How to fix your simulations when the macromodel’s voltage noise doesn’t match the datasheet

When responding to questions posted on TI E2E™ Community forums, we frequently run simulations using TINA-TI™ software, a SPICE-based simulation program. Since we are always in the process of updating our simulation models, we sometimes run across SPICE models that are old, outdated or incorrect when modeling performance parameters.

One recent example involves the voltage-noise density of the OPA2333 macromodel. Unfortunately, we found that the model’s voltage-noise density curve was less than that given in the data sheet. So in this blog post, I will show you how to verify an operational amplifier’s (op amp) voltage-noise density curve and correct it if necessary.

First, you need to know how to generate a voltage-noise density curve using TINA-TI software. In this example, I will use the OPA2333 macromodel and schematic shown in Figure 1.

Figure 1: TINA-TI test bench for voltage-noise density

The output noise in this configuration uses the op amp with no gain, filtering or other factors that would change the voltage noise over frequency.

To simulate the output noise, select Analysis > Noise Analysis, and tick the Output Noise check box shown in Figure 2.

Figure 2: How to find noise analysis for output noise

Figure 3: Simulated OPA2333 voltage noise

Figure 4: OPA2333 voltage noise according to the data sheet


You can add noise to the macromodel by inserting a voltage-noise source in the schematic.

To get the voltage-noise source, go to File > Open Examples. Select the Noise Sources folder and open the TINA Noise Sources.TSC file shown in Figure 5.

Figure 5: Finding the voltage-noise source and equivalent op amp noise model

Now, copy and paste the voltage-noise source from the noise-source schematic into the testing schematic and add it to the noninverting input, as shown in Figure 6.

Figure 6: Testing schematic for input-voltage noise with a voltage-noise source

Double-click on the noise source and select Enter Macro. A tab will open showing the netlist of the voltage source; see Figure 8.

Since the OPA333 is a chopper op amp and has no flicker noise, you do not want to add flicker noise to the voltage source. Find the parameters NLF and FLW and change them to 0 and 0.1, respectively. This sets the flicker noise to 0 nV/ √ Hz at 0.1Hz. You will also need to adjust the broadband noise so that the root sum square (RSS) noise is equal to the value you want. In the netlist, this value is represented by the parameter NVR.

In Figure 7, I solve for the desired broadband voltage. Figure 8 shows the updated parameters inside the netlist. 

Figure 7: Solving for the broadband voltage-noise value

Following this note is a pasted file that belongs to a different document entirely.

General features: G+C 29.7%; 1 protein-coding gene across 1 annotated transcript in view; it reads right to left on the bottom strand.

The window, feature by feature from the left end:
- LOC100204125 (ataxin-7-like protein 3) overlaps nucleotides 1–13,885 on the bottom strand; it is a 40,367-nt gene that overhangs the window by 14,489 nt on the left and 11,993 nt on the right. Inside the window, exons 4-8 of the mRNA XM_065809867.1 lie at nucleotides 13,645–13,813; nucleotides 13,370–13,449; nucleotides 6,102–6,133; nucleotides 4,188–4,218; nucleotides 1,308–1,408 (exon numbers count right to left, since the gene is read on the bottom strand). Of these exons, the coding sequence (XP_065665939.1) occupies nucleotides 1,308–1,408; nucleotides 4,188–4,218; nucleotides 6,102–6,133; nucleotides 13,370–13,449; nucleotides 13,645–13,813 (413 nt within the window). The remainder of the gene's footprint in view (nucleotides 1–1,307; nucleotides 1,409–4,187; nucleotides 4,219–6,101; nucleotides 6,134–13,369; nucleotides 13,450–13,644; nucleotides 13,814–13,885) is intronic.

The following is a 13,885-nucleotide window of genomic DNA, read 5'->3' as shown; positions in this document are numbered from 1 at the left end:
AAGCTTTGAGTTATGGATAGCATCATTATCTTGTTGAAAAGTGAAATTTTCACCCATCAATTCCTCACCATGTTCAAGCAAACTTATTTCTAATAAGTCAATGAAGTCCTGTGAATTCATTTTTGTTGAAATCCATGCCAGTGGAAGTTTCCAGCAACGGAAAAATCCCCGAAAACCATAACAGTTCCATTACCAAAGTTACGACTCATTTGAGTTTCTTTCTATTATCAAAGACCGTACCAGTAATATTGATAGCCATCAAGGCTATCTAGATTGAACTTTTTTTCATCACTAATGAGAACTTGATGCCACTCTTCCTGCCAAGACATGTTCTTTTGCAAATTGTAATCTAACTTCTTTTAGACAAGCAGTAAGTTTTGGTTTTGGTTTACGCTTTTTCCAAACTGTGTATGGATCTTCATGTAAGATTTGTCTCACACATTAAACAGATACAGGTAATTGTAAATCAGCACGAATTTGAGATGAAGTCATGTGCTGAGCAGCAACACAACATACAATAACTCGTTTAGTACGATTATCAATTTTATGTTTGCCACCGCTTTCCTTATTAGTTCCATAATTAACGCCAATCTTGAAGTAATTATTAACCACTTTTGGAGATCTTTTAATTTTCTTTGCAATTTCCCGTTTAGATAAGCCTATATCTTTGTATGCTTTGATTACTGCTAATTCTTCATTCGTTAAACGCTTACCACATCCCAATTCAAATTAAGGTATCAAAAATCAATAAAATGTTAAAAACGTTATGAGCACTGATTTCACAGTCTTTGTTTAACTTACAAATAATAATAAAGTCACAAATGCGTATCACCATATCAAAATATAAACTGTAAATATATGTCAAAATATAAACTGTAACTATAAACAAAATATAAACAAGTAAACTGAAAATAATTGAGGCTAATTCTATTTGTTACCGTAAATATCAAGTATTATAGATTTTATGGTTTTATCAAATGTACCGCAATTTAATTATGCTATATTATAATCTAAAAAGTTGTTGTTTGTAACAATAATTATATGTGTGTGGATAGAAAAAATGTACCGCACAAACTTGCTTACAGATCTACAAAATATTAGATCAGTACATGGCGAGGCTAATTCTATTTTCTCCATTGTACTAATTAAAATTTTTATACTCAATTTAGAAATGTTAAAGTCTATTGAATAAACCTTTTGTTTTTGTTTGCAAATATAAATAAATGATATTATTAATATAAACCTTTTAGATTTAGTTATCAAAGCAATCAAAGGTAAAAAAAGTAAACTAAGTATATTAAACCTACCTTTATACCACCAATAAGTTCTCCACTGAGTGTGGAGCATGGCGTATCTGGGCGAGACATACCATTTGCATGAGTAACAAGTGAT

Figure 8: Netlist of voltage-noise source

Running the noise analysis again (Figure 9), you can see that the voltage noise is now the same value shown in Figure 4.

Figure 9: Corrected op amp voltage noise

Note that this process only works when your macromodel’s voltage-noise density curve is less than that given in the data sheet because RSS noise can only be added. If your macromodel’s voltage-noise density curve is more than that given in the datasheet, the TI Precision Labs on-demand training series includes a short video on how to create your own accurate macromodel for noise simulations. You can find the video here*.

Remember, trust your SPICE models, but verify that they are correct. Simulations can take you far, but they need to simulate correctly to produce meaningful results.

Additional resources

*This requires a myTI log-in. 

  • Would an alternative be to add a resistor in series with the positive input?

    The resistor value is given by R = (Vn)^2 (0.13)^-2

    To get 30nV per root hertz you would need R = 30^2  x  0.13^-2  which is ~53kohms.

    The resistor should only be there for noise measurement as it will clearly upset most other measurements.

    Clive Read.

  • Hey Clive,

    Adding a resistor in series with the positive input would definitely be an alternative in this confirguration. Great point.

    I like the use of a voltage noise source because you quickly run other tests without "upsetting your other measurements" like you mentioned. For example, if you were to build the circuit mentioned in the blog and then the build the circuit you are proposing, you will find that the DC analyses are different. In addition, the circuit with the voltage noise source will match the DC response of the macromodel with no noise correction. I encourage you to try it and ask why.